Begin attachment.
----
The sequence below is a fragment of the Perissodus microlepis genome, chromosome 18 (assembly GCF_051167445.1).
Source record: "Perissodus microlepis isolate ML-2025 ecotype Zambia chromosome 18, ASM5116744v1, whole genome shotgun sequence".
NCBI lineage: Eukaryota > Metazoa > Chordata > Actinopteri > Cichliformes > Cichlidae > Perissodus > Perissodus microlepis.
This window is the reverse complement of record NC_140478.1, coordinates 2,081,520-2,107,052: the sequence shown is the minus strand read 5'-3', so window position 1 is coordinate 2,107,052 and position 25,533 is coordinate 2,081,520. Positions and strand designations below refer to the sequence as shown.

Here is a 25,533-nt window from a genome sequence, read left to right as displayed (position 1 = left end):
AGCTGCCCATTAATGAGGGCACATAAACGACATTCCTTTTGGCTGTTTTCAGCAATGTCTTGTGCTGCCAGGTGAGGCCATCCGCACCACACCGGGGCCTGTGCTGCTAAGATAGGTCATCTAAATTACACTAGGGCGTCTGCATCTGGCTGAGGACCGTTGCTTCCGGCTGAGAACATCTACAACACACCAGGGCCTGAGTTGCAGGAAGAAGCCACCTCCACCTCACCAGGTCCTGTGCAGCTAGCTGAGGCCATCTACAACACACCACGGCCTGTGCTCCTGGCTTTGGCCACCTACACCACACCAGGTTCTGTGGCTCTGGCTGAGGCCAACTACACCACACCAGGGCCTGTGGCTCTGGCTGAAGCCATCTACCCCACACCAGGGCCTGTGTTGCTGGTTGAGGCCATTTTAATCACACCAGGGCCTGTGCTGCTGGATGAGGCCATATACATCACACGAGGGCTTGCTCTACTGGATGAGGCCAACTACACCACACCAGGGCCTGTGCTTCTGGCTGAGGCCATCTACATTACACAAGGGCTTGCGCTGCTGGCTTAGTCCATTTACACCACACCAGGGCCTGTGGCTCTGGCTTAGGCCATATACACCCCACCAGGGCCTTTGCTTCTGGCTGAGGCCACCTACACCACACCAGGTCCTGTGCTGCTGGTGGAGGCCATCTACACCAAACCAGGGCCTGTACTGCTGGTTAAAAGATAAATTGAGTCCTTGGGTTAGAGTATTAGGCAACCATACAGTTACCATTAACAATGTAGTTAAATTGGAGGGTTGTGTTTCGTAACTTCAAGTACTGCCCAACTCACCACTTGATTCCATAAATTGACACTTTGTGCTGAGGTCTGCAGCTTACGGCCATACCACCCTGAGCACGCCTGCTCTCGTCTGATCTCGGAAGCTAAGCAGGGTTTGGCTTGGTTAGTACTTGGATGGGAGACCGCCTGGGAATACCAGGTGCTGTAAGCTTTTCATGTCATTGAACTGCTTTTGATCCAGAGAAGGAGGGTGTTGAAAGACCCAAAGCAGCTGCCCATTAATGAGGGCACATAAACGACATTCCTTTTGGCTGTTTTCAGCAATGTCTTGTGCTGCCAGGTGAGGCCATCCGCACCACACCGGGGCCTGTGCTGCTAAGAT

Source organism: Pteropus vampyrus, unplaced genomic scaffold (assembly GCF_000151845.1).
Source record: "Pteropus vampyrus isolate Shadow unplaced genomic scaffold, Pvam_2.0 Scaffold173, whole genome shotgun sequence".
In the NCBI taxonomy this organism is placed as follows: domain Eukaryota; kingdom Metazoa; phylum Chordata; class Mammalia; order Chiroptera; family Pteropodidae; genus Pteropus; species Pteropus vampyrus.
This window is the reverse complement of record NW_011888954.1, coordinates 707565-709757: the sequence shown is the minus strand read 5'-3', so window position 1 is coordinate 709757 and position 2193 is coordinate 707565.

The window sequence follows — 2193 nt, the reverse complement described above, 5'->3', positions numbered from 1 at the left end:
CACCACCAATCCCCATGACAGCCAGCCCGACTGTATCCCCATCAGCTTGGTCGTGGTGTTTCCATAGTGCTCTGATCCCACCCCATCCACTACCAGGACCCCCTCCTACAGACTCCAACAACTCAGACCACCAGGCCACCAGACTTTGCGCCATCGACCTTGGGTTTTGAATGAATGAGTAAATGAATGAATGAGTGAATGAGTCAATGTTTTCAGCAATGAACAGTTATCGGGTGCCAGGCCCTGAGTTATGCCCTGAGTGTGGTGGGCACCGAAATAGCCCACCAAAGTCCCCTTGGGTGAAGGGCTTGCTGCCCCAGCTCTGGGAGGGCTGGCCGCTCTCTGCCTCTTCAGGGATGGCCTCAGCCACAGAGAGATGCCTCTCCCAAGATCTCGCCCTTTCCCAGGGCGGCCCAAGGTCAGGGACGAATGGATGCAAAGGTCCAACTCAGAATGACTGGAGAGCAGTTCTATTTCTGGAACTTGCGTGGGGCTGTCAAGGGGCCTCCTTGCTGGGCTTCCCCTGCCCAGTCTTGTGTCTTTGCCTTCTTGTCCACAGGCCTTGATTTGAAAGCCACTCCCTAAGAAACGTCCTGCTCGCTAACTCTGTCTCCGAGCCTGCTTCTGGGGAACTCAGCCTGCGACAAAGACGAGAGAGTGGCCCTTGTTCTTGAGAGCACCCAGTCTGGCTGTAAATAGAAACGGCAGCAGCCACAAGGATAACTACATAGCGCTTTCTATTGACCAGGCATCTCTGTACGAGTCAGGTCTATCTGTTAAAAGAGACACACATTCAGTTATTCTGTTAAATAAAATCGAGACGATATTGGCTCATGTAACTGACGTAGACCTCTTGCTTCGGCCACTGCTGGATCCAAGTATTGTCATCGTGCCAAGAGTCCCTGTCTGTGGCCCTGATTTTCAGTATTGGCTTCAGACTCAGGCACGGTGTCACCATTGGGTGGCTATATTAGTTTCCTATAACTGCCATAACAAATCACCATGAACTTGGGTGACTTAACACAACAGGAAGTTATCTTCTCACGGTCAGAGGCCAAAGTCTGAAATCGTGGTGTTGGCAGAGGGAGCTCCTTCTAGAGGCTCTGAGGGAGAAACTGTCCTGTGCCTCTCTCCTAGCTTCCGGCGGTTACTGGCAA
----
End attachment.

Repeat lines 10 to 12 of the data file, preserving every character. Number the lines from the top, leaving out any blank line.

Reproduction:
This window is the reverse complement of record NW_011888954.1, coordinates 707565-709757: the sequence shown is the minus strand read 5'-3', so window position 1 is coordinate 709757 and position 2193 is coordinate 707565.

The window sequence follows — 2193 nt, the reverse complement described above, 5'->3', positions numbered from 1 at the left end:
CACCACCAATCCCCATGACAGCCAGCCCGACTGTATCCCCATCAGCTTGGTCGTGGTGTTTCCATAGTGCTCTGATCCCACCCCATCCACTACCAGGACCCCCTCCTACAGACTCCAACAACTCAGACCACCAGGCCACCAGACTTTGCGCCATCGACCTTGGGTTTTGAATGAATGAGTAAATGAATGAATGAGTGAATGAGTCAATGTTTTCAGCAATGAACAGTTATCGGGTGCCAGGCCCTGAGTTATGCCCTGAGTGTGGTGGGCACCGAAATAGCCCACCAAAGTCCCCTTGGGTGAAGGGCTTGCTGCCCCAGCTCTGGGAGGGCTGGCCGCTCTCTGCCTCTTCAGGGATGGCCTCAGCCACAGAGAGATGCCTCTCCCAAGATCTCGCCCTTTCCCAGGGCGGCCCAAGGTCAGGGACGAATGGATGCAAAGGTCCAACTCAGAATGACTGGAGAGCAGTTCTATTTCTGGAACTTGCGTGGGGCTGTCAAGGGGCCTCCTTGCTGGGCTTCCCCTGCCCAGTCTTGTGTCTTTGCCTTCTTGTCCACAGGCCTTGATTTGAAAGCCACTCCCTAAGAAACGTCCTGCTCGCTAACTCTGTCTCCGAGCCTGCTTCTGGGGAACTCAGCCTGCGACAAAGACGAGAGAGTGGCCCTTGTTCTTGAGAGCACCCAGTCTGGCTGTAAATAGAAACGGCAGCAGCCACAAGGATAACTACATAGCGCTTTCTATTGACCAGGCATCTCTGTACGAGTCAGGTCTATCTGTTAAAAGAGACACACATTCAGTTATTCTGTTAAATAAAATCGAGACGATATTGGCTCATGTAACTGACGTAGACCTCTTGCTTCGGCCACTGCTGGATCCAAGTATTGTCATCGTGCCAAGAGTCCCTGTCTGTGGCCCTGATTTTCAGTATTGGCTTCAGACTCAGGCACGGTGTCACCATTGGGTGGCTATATTAGTTTCCTATAACTGCCATAACAAATCACCATGAACTTGGGTGACTTAACACAACAGGAAGTTATCTTCTCACGGTCAGAGGCCAAAGTCTGAAATCGTGGTGTTGGCAGAGGGAGCTCCTTCTAGAGGCTCTGAGGGAGAAACTGTCCTGTGCCTCTCTCCTAGCTTCCGGCGGTTACTGGCAA